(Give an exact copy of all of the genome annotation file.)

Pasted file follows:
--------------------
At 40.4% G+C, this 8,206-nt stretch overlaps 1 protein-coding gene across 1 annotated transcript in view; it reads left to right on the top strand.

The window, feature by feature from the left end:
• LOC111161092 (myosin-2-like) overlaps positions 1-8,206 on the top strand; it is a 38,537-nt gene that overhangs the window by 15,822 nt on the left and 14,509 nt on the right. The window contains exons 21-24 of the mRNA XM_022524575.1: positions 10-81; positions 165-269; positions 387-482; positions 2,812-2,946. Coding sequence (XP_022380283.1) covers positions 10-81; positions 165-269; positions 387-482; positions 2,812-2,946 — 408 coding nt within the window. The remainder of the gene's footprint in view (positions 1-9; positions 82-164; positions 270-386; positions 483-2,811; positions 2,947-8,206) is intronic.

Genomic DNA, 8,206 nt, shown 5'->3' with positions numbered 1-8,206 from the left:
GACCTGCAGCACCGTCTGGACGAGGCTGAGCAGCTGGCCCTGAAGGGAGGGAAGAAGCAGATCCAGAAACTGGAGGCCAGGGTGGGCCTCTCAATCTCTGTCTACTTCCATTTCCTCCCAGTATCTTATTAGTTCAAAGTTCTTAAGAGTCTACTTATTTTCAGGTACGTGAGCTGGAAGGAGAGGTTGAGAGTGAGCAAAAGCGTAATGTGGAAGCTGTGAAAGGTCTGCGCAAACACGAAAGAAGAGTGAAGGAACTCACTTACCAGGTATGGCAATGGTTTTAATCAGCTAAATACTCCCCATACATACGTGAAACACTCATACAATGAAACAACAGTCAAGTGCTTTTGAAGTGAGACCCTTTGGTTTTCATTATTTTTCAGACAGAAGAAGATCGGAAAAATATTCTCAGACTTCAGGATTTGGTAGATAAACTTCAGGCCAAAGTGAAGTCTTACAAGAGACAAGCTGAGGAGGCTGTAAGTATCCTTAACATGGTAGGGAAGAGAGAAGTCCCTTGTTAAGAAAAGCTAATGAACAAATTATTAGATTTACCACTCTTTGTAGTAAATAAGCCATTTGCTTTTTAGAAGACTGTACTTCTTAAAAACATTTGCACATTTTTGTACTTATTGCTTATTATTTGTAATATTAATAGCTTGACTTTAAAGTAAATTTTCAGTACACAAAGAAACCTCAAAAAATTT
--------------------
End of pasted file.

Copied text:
At 40.4% G+C, this 8,206-nt stretch overlaps 1 protein-coding gene across 1 annotated transcript in view; it reads left to right on the top strand.

The window, feature by feature from the left end:
• LOC111161092 (myosin-2-like) overlaps positions 1-8,206 on the top strand; it is a 38,537-nt gene that overhangs the window by 15,822 nt on the left and 14,509 nt on the right. The window contains exons 21-24 of the mRNA XM_022524575.1: positions 10-81; positions 165-269; positions 387-482; positions 2,812-2,946. Coding sequence (XP_022380283.1) covers positions 10-81; positions 165-269; positions 387-482; positions 2,812-2,946 — 408 coding nt within the window. The remainder of the gene's footprint in view (positions 1-9; positions 82-164; positions 270-386; positions 483-2,811; positions 2,947-8,206) is intronic.

Genomic DNA, 8,206 nt, shown 5'->3' with positions numbered 1-8,206 from the left:
GACCTGCAGCACCGTCTGGACGAGGCTGAGCAGCTGGCCCTGAAGGGAGGGAAGAAGCAGATCCAGAAACTGGAGGCCAGGGTGGGCCTCTCAATCTCTGTCTACTTCCATTTCCTCCCAGTATCTTATTAGTTCAAAGTTCTTAAGAGTCTACTTATTTTCAGGTACGTGAGCTGGAAGGAGAGGTTGAGAGTGAGCAAAAGCGTAATGTGGAAGCTGTGAAAGGTCTGCGCAAACACGAAAGAAGAGTGAAGGAACTCACTTACCAGGTATGGCAATGGTTTTAATCAGCTAAATACTCCCCATACATACGTGAAACACTCATACAATGAAACAACAGTCAAGTGCTTTTGAAGTGAGACCCTTTGGTTTTCATTATTTTTCAGACAGAAGAAGATCGGAAAAATATTCTCAGACTTCAGGATTTGGTAGATAAACTTCAGGCCAAAGTGAAGTCTTACAAGAGACAAGCTGAGGAGGCTGTAAGTATCCTTAACATGGTAGGGAAGAGAGAAGTCCCTTGTTAAGAAAAGCTAATGAACAAATTATTAGATTTACCACTCTTTGTAGTAAATAAGCCATTTGCTTTTTAGAAGACTGTACTTCTTAAAAACATTTGCACATTTTTGTACTTATTGCTTATTATTTGTAATATTAATAGCTTGACTTTAAAGTAAATTTTCAGTACACAAAGAAACCTCAAAAAATTT